• Crisis Severity ?
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  • Impact ?
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  • Humanitarian Conditions ?
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  • Complexity ?
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  • Access Constraints ?
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Key figures

  • 12,541,000 People exposed [?]
  • 1,081 Civilian deaths (Civil society estimation 2008-2018) [?]



In the disputed region of Kashmir, conflict has intensified in 2019 along the Line of Control dividing India administered Kashmir (Jammu and Kashmir) and Pakistan administered Kashmir (Azad Kashmir). The desire for autonomy in regions of Kashmir has led to uprisings and independence movements. 

On 05 August 2019, the Indian government issued a presidential decree revoking Article 370, which gave Jammu and Kashmir its special autonomous status, the most far-reaching political move on the disputed region in nearly seven decades.?The decree was issued hours after imposing a major security clampdown in the disputed region, including the deployment of 10,000 troops to the valley and the establishment of a complete communications blackout that lasted for more than 2 months. As of October 2019, India began re-establishing certain communications networks, such as landlines and mobile phone connections, though internet still remains restricted and insecurity caused by both military forces and militant groups continue to restrict movement and access to education facilities and markets.?

The now revoked special status gave a measure of autonomy to India administered Kashmir. Immediately following the decree, parts of India-administered Kashmir were placed under lockdown and local politicians reportedly arrested amid growing tensions.?

Both armed attacks and human rights violations have increased in recent years.? Rising tensions and protests amid the arrest of hundreds of people in Jammu and Kashmir and military action in Pakistan and India-administered Kashmir is disrupting civilian life and raising protection concerns for residents of Kashmir valley and Kashmiris across the country. Cross-border fire exchanges and shelling has killed civilians, although there is a lack of available data on the number of people affected. ?

Latest Developments


There are no recent developments. This crisis is being monitored by our analysis team.

For more information related to the COVID-19 outbreak in Kashmir, see content below.


Additional government citizenship initiatives fuel intercommunal violence, embolden militancy in Kashmir, and lead to government oppression of Muslim communities, increasing protection concerns, access restrictions, and displacement. Latest update: 25/03/2020


Highly unlikely Somewhat likely Highly likely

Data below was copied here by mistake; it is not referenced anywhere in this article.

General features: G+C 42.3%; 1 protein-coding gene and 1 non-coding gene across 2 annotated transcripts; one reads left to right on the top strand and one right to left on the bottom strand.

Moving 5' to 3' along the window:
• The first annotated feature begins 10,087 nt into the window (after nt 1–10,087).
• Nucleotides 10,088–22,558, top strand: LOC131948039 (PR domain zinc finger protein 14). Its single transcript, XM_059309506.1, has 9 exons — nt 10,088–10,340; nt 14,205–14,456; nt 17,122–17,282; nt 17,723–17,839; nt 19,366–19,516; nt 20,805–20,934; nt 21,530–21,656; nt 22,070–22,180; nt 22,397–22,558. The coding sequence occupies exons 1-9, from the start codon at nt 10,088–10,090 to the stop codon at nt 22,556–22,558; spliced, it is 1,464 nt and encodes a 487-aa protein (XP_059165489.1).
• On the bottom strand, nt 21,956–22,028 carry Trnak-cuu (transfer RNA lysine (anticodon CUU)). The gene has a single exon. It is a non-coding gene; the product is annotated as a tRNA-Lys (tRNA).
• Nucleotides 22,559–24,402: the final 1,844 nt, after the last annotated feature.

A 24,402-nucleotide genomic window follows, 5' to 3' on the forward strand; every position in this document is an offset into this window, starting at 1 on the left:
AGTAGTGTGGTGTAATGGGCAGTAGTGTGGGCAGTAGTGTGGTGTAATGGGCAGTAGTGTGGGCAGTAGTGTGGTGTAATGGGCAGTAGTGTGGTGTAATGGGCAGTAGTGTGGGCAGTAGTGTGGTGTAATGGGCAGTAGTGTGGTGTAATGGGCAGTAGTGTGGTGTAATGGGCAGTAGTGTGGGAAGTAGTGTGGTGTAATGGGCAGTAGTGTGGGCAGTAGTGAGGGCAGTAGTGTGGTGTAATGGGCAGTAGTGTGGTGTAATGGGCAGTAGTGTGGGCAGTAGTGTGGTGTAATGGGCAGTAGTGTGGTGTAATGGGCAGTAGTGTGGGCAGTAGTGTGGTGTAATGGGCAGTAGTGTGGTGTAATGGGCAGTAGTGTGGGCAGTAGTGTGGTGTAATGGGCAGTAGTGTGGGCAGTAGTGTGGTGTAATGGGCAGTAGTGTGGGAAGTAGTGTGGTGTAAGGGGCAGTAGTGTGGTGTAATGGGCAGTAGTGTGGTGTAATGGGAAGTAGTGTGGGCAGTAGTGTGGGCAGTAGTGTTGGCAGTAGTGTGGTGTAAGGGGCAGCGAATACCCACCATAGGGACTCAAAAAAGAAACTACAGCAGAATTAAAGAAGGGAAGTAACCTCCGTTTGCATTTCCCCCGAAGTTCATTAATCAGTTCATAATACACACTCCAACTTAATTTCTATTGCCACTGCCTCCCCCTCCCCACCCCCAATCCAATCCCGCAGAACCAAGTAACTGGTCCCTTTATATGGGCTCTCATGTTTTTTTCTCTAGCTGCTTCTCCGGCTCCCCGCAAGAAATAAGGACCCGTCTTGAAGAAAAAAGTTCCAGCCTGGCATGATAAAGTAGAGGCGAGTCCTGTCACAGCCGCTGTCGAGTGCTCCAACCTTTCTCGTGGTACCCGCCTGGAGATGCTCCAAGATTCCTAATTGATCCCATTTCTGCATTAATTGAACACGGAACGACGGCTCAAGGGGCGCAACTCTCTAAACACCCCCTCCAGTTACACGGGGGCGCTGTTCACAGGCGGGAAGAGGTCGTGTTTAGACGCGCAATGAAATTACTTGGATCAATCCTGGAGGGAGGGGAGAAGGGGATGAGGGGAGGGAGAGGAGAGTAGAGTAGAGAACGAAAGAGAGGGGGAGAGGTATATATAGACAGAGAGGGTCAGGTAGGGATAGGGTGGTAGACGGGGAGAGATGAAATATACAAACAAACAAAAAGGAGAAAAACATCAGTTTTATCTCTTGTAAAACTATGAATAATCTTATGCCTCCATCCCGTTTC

Very low Moderate Major

Risk Rationale

Recent moves by Prime Minister Modi and the Bharatiya Janata Party (BJP) have strained relations and incited new dissent from India’s Muslim population. In August 2019, a presidential decree revoked the autonomy status of Jammu and Kashmir, India’s only Muslim-majority state. A complete lockdown on communications and movement in the region followed. Simultaneously, the Assam National Register of Citizens (NRC) brought the citizenship status of 1.9 million people, mostly Muslims and minorities, into question, and efforts to establish a nationwide registry have been met with opposition. The situation was further aggravated by the Citizenship Amendment Act (CAA) in December, designed to provide a pathway to citizenship for those fleeing religious persecution from certain countries, but did not include Muslims.?

Anti-CAA demonstrations have fuelled violence between Hindu and Muslim communities. As of February 2020, nearly 80 people have died, including 53 in four consecutive days of violence in Delhi, which saw the torching of Muslim shops, homes, and mosques.?

In 2020, Supreme Court rulings eased the internet shutdown in Jammu and Kashmir and allowed protests to continue. However, legal challenges against the CAA and questions about the NRC remain unanswered. The Supreme Court, rather than rule on the amendment’s constitutionality, has given the government an opportunity to respond to challenges. Statements from BJP leaders have indicated that no decision has been made regarding a nationwide registry, though a push to convene a National Population Register in April 2020 has raised concerns that demographic data will be used to identify non-citizens.?

Any announcement of a nationwide citizenship registry or other moves perceived to alienate Muslims are likely to fuel intercommunal violence and embolden militancy in Kashmir, resulting in a strong response by the Indian government. This is particularly true if the Supreme Court is unwilling to address challenges to the CAA or Indian police do not ensure the safety of all Indian communities and protestors.

Risk Impact

Political unrest will disproportionately affect Muslims in Kashmir, Assam, and Uttar Pradesh, all of which have a history of deep ethnic tensions. Reports indicate that police have been slow to respond to, or even active participants in, violence in Muslim communities. Conflict trends suggest that 100,000 to 250,000 people could be significantly affected, either by displacement, access restrictions, or increased protection risks.?

An increase in intercommunal violence and militancy will likely result in a strong response from Indian forces. Previous human rights violations by the Indian government included mass detention, excessive use of force to suppress dissent, and amplified military presence. Civilian attacks targeting Muslims will likely increase, leading to casualties, property damage, and loss of livelihoods if shops are destroyed.?